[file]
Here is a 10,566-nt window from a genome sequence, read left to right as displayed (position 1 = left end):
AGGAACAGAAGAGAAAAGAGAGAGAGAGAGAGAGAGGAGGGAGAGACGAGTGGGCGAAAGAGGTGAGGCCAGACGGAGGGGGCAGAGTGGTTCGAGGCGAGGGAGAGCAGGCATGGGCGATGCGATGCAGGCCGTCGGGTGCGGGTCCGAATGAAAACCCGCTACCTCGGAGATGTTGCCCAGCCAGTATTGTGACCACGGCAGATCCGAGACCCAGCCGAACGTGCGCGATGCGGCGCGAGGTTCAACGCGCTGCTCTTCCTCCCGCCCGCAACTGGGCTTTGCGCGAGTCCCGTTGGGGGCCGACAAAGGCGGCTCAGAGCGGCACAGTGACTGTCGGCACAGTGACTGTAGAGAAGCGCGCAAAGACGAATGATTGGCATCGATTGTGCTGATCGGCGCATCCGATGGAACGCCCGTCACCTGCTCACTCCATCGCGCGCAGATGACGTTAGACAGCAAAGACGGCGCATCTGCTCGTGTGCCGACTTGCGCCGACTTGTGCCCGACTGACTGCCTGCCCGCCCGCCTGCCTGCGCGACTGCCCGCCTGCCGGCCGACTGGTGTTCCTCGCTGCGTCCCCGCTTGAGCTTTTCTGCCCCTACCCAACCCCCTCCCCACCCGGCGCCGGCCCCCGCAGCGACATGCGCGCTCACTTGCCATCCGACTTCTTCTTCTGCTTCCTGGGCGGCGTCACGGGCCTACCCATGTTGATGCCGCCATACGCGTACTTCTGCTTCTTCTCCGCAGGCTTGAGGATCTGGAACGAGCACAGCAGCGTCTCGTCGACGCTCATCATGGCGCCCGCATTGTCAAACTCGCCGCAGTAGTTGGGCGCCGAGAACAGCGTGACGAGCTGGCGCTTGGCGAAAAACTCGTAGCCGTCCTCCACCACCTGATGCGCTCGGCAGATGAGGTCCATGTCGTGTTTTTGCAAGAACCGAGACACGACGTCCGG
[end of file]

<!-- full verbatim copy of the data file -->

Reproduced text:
Here is a 10,566-nt window from a genome sequence, read left to right as displayed (position 1 = left end):
AGGAACAGAAGAGAAAAGAGAGAGAGAGAGAGAGAGGAGGGAGAGACGAGTGGGCGAAAGAGGTGAGGCCAGACGGAGGGGGCAGAGTGGTTCGAGGCGAGGGAGAGCAGGCATGGGCGATGCGATGCAGGCCGTCGGGTGCGGGTCCGAATGAAAACCCGCTACCTCGGAGATGTTGCCCAGCCAGTATTGTGACCACGGCAGATCCGAGACCCAGCCGAACGTGCGCGATGCGGCGCGAGGTTCAACGCGCTGCTCTTCCTCCCGCCCGCAACTGGGCTTTGCGCGAGTCCCGTTGGGGGCCGACAAAGGCGGCTCAGAGCGGCACAGTGACTGTCGGCACAGTGACTGTAGAGAAGCGCGCAAAGACGAATGATTGGCATCGATTGTGCTGATCGGCGCATCCGATGGAACGCCCGTCACCTGCTCACTCCATCGCGCGCAGATGACGTTAGACAGCAAAGACGGCGCATCTGCTCGTGTGCCGACTTGCGCCGACTTGTGCCCGACTGACTGCCTGCCCGCCCGCCTGCCTGCGCGACTGCCCGCCTGCCGGCCGACTGGTGTTCCTCGCTGCGTCCCCGCTTGAGCTTTTCTGCCCCTACCCAACCCCCTCCCCACCCGGCGCCGGCCCCCGCAGCGACATGCGCGCTCACTTGCCATCCGACTTCTTCTTCTGCTTCCTGGGCGGCGTCACGGGCCTACCCATGTTGATGCCGCCATACGCGTACTTCTGCTTCTTCTCCGCAGGCTTGAGGATCTGGAACGAGCACAGCAGCGTCTCGTCGACGCTCATCATGGCGCCCGCATTGTCAAACTCGCCGCAGTAGTTGGGCGCCGAGAACAGCGTGACGAGCTGGCGCTTGGCGAAAAACTCGTAGCCGTCCTCCACCACCTGATGCGCTCGGCAGATGAGGTCCATGTCGTGTTTTTGCAAGAACCGAGACACGACGTCCGG